Early Interrogation Law
As we demonstrated in chapter 1, the law of confessions reflects the institutions that identify, or create, deviance. We also surveyed what we called “brakes” that help control those suspected of crime or deviance. Perhaps the most obvious is the concern about false confessions. Another is the autonomy interest of the suspect, consisting of a dignity interest and an interest in being free to make up one’s own mind whether to self-accuse of a crime. And there is a proportionality principle that causes the State to avoid brutal methods to obtain confessions to minor crimes; it also causes judges to draw back from imposing penalties that seem to outweigh the harm a defendant is accused of committing. Most of these brakes, or controls, can be seen as far back as Roman law.
According to German historian Adolf Friedrich Rudroff, torture “was used from time immemorial against slaves, partly to strengthen testimony, partly to extort confessions.”1 The Roman historian Titus Livy in the massive History of Rome recounts an examination of slaves in 210 B.c. during which “they all confessed.”2 Indeed, torture was routinely used during the Roman Republic to obtain confessions, but only from slaves.3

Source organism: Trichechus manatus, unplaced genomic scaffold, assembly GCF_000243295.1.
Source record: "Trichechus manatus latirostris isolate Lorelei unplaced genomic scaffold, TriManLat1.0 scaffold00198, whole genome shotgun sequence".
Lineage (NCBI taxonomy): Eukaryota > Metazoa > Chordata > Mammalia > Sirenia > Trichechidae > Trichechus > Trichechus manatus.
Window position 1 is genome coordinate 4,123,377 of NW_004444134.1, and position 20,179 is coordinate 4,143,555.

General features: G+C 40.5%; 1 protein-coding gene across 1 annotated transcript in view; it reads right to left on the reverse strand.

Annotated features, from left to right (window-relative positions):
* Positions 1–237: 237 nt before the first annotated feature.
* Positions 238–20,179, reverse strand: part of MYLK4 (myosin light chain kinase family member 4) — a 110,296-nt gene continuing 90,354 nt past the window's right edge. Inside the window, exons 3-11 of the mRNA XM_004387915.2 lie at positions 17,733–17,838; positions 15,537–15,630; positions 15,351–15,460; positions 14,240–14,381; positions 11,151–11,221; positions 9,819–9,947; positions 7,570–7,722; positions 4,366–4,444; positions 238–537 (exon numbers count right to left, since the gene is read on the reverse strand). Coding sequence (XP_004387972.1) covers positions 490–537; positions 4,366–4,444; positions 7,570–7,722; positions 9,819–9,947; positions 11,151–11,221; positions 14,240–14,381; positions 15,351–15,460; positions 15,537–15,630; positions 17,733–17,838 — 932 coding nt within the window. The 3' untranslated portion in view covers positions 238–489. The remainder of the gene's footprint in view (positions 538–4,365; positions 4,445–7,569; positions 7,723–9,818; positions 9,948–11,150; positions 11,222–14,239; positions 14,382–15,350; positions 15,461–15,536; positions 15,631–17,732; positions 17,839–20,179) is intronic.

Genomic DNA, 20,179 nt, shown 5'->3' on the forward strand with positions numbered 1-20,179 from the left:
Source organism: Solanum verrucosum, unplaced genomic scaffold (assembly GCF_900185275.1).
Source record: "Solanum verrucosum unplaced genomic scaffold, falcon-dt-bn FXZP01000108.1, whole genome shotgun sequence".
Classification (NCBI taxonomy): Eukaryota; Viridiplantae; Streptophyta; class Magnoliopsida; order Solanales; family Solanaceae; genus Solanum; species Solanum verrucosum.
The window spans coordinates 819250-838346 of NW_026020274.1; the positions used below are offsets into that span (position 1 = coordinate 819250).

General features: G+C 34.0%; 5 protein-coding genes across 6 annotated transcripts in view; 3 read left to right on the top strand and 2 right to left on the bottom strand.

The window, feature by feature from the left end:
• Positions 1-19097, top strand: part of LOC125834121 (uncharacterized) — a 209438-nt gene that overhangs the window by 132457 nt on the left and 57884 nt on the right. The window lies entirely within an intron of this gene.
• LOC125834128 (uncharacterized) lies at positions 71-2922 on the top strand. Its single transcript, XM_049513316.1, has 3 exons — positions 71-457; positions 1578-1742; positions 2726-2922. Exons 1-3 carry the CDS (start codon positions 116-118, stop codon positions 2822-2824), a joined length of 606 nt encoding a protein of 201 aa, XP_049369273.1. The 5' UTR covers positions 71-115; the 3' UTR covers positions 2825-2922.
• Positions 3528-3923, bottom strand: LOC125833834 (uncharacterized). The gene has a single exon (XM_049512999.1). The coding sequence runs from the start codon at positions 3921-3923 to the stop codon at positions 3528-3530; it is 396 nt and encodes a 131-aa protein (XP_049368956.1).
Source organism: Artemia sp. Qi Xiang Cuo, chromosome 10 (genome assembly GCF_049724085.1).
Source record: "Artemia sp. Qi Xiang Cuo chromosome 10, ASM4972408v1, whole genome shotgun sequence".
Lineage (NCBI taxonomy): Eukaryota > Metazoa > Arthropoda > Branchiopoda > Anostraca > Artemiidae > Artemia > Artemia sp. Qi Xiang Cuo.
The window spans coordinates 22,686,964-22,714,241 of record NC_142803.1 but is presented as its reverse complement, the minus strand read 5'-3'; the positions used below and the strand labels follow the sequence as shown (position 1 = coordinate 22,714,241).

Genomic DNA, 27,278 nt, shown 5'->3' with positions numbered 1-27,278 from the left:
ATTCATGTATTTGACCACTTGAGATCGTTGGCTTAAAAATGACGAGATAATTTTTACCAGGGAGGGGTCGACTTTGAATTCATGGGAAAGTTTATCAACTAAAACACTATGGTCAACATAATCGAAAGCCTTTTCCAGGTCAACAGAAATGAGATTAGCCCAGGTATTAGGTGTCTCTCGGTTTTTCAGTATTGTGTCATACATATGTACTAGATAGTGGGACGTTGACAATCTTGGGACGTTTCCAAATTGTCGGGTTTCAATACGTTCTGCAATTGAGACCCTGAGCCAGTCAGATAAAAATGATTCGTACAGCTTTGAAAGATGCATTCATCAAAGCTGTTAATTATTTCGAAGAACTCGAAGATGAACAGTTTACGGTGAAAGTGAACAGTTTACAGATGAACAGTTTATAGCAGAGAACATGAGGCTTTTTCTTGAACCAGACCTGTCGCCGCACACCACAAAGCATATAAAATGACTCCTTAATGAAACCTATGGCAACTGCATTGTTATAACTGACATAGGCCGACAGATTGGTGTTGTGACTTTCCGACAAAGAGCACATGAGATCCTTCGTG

That torture could beused only against slaves during the Republic is evidence of the autonomy control. As Hepworth and Turner note, the Western law of confessions is premised on the notion of “the self-activated rational individual.”4 Roman citizens fit that category; thus, torture would have been deemed a violation of the right to make a rational decision. A slave, by contrast, “was a thing… [that] had no rights.”5 Yet even those who had no rights, who were not considered self-activated rational individuals, would be protected by the false confession parameter that was developing in Roman law.
By the early years of the empire, judges were cautioned to observe safeguards thought to prevent false confessions. Caesar Augustus, who ruled Rome from 27